The Barbican skilfully traces loops of personal and professional interactions and media crossovers. Gropius’s white, flat-roofed buildings with their jutting balconies, block “Bauhaus” lettering and glass-curtain façades built for Dessau achieved iconic status through the dynamic interpretation of their patterning and contrasts in the photographs of Moholy-Nagy. His experiments with photography are a highlight of this show. Manipulating spatial effects and light sources from different angles, he depicts himself in “Self-portrait in Profile” within a crescent moon-shaped composition while other objects are caught at differing degrees of exposure, collaged, then rephotographed, so that the image oscillates between man and moon, light and dark – an unfixed identity.

Moholy-Nagy’s abstracting style underlined, perhaps too much, the severity of the Dessau aesthetic. He rarely included people in his depictions of architecture: what on earth was it like actually living in these buildings? An answer comes here from the joyful, leaping, spontaneous creations of teenager Lux Feininger. Growing up at the Bauhaus as Lyonel Feininger’s son, Lux took the buildings for granted and depicted instead life going on around them – footballers jumping, with the modernist façades mere blurred backcloths; jazz players dancing on the roof on a winter day, in a composition tilted as if even the camera moves to the rhythm of the music.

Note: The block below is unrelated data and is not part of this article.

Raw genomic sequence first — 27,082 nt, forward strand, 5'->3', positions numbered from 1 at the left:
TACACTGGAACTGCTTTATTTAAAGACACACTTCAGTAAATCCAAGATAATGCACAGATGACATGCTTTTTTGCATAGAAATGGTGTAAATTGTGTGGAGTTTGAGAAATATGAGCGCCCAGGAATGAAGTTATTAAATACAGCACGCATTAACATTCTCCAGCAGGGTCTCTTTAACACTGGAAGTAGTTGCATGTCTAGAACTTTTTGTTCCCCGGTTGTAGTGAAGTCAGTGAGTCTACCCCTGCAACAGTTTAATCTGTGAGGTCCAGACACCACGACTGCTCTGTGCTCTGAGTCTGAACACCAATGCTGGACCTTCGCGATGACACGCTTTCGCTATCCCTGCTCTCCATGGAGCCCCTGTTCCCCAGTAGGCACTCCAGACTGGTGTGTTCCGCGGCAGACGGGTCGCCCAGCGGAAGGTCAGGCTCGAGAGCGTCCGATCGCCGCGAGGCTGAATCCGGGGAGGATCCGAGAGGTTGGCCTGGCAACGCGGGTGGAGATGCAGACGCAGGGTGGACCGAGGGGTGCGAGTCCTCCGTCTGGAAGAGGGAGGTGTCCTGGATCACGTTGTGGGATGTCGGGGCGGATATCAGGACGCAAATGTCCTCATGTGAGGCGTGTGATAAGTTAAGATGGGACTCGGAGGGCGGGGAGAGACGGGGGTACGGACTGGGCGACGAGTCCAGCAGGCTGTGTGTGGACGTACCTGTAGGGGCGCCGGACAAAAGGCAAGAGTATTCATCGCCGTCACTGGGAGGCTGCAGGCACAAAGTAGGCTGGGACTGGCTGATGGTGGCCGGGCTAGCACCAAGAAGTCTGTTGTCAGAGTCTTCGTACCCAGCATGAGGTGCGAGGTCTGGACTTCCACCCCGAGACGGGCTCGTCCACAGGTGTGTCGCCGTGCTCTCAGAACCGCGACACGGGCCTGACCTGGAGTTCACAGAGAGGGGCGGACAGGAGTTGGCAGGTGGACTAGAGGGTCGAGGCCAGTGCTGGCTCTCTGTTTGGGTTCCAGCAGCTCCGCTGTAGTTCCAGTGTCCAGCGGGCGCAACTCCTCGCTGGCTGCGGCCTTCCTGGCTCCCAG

For Lux – who died last year aged 101 – Bauhaus was lifestyle. He showed too how the glass transparency of the buildings meant that most of what happened inside the Bauhaus could be seen from outside, as if on a three-dimensional screen. Thus, “aware that they were being watched”, suggests Philipp Oswalt in an excellent catalogue essay, “the Bauhauslers staged their appearances as a collective undertaking”.

They organised kite festivals in spring, lantern festivals in autumn and a “metal” dance where artists adorned in metallic costumes entered the building down a giant slide. For Klee’s 50th birthday students hired a Junkers aircraft to drop gifts – a Marianne Brandt lamp, a Feininger print – from the sky, an event commemorated by the artist in his grainy, pink canvas of an angel head with quirky geometric packages, “Gifts for J”, borrowed here from New York’s Museum of Modern Art.

Steve Jobs famously quoted Bauhaus as a defining influence on Apple – not just for its white minimalism and functionalist aesthetic, but also for its fun. The Barbican’s achievement is to put that playfulness back into the Bauhaus story.

‘Bauhaus: Art as Life’, Barbican Art Gallery, London, to August 12,